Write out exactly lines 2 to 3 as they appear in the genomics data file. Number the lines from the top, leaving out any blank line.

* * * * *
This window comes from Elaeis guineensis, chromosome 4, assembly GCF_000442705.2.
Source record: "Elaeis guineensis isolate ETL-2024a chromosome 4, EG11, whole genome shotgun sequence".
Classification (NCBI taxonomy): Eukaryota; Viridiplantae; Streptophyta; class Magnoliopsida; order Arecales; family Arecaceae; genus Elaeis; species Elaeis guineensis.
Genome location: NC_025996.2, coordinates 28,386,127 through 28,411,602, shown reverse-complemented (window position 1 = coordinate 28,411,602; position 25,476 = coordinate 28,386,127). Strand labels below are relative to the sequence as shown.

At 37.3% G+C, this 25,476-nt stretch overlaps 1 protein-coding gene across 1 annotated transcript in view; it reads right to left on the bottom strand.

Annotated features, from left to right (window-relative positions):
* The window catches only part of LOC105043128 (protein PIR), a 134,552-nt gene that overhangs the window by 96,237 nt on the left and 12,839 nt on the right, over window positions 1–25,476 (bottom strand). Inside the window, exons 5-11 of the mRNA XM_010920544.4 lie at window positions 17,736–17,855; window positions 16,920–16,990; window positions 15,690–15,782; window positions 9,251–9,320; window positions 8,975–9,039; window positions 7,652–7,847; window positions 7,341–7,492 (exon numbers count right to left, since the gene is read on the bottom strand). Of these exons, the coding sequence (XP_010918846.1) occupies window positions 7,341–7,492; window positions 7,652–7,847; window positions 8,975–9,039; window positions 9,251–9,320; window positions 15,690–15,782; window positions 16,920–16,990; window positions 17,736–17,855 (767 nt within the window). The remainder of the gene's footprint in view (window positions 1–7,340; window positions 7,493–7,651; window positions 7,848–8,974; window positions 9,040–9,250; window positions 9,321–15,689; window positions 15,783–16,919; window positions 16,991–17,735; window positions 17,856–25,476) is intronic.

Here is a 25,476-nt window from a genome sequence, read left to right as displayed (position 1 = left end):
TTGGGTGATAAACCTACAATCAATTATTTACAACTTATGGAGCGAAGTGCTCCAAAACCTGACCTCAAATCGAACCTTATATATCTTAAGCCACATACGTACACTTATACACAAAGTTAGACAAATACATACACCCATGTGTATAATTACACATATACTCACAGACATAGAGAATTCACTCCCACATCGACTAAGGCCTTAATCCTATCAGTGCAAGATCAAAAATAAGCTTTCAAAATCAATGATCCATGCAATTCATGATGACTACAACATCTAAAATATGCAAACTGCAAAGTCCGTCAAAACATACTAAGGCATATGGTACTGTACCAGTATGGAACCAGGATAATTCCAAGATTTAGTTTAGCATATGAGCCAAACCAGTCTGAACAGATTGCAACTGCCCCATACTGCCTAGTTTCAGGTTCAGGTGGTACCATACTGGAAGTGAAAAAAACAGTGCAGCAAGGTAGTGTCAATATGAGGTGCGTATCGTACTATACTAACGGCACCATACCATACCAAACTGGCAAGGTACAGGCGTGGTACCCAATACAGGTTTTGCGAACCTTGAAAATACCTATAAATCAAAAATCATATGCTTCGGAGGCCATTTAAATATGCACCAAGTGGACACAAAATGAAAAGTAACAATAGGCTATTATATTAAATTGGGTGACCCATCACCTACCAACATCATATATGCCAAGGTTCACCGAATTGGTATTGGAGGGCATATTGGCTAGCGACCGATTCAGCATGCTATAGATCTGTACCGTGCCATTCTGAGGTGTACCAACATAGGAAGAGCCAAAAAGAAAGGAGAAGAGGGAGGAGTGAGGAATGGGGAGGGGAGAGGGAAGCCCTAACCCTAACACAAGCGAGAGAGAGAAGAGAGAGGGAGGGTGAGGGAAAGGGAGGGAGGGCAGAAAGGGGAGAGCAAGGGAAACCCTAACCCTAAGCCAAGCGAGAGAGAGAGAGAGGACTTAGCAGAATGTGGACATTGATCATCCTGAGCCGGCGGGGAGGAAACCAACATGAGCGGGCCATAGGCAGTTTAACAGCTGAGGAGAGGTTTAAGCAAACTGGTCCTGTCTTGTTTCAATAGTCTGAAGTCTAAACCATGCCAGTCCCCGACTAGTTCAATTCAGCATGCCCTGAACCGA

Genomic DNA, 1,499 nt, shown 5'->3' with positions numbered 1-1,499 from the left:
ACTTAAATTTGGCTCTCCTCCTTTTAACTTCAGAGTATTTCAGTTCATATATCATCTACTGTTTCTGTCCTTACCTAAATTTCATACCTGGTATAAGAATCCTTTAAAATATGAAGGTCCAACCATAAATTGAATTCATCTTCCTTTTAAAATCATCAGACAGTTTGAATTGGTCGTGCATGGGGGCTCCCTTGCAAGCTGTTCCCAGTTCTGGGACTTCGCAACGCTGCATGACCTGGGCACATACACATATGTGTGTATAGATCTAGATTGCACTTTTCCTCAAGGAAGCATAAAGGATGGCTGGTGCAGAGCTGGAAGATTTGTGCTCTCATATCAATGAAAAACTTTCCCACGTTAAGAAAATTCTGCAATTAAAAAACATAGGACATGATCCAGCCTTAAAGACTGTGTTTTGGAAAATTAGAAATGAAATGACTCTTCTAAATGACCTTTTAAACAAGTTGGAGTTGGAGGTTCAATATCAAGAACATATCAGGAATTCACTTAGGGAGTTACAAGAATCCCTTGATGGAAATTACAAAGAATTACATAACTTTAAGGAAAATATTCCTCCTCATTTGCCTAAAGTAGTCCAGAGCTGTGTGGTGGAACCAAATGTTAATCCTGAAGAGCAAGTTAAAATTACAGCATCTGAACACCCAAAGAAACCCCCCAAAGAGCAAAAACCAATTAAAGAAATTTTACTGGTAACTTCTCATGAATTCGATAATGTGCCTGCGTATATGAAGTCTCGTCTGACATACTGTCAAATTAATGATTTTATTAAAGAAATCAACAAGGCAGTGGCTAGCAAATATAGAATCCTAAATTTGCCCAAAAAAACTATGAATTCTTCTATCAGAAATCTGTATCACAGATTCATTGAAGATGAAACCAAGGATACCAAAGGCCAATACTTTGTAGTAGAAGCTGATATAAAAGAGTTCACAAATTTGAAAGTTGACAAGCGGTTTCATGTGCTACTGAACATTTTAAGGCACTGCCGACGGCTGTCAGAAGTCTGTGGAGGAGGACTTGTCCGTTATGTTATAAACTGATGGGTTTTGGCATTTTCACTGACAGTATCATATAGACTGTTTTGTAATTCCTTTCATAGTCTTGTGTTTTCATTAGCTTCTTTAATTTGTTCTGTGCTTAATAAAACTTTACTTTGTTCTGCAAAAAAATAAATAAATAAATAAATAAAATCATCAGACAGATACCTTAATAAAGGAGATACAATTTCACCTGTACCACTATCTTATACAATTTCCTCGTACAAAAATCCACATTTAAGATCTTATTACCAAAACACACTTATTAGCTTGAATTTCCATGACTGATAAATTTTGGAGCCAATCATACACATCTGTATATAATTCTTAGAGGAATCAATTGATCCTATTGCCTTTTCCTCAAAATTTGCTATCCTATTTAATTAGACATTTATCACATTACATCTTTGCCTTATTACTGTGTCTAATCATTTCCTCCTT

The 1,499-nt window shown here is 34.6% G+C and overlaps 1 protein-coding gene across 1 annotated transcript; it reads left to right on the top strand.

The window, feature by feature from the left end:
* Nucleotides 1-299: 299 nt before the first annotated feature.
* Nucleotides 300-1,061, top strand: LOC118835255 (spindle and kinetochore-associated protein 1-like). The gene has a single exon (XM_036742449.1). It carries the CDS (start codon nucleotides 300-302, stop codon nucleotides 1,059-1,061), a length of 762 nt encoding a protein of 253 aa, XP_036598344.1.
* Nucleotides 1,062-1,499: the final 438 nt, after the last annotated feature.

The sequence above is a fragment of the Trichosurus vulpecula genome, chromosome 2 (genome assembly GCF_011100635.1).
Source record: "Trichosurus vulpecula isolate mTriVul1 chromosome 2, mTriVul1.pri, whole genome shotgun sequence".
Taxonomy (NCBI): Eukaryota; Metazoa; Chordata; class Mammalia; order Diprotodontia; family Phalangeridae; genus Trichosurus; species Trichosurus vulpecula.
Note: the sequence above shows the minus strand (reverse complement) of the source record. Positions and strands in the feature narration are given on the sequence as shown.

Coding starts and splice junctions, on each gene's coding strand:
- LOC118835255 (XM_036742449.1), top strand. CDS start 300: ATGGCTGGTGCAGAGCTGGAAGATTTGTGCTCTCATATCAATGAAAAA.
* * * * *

Source record: "Elaeis guineensis isolate ETL-2024a chromosome 4, EG11, whole genome shotgun sequence".
Classification (NCBI taxonomy): Eukaryota; Viridiplantae; Streptophyta; class Magnoliopsida; order Arecales; family Arecaceae; genus Elaeis; species Elaeis guineensis.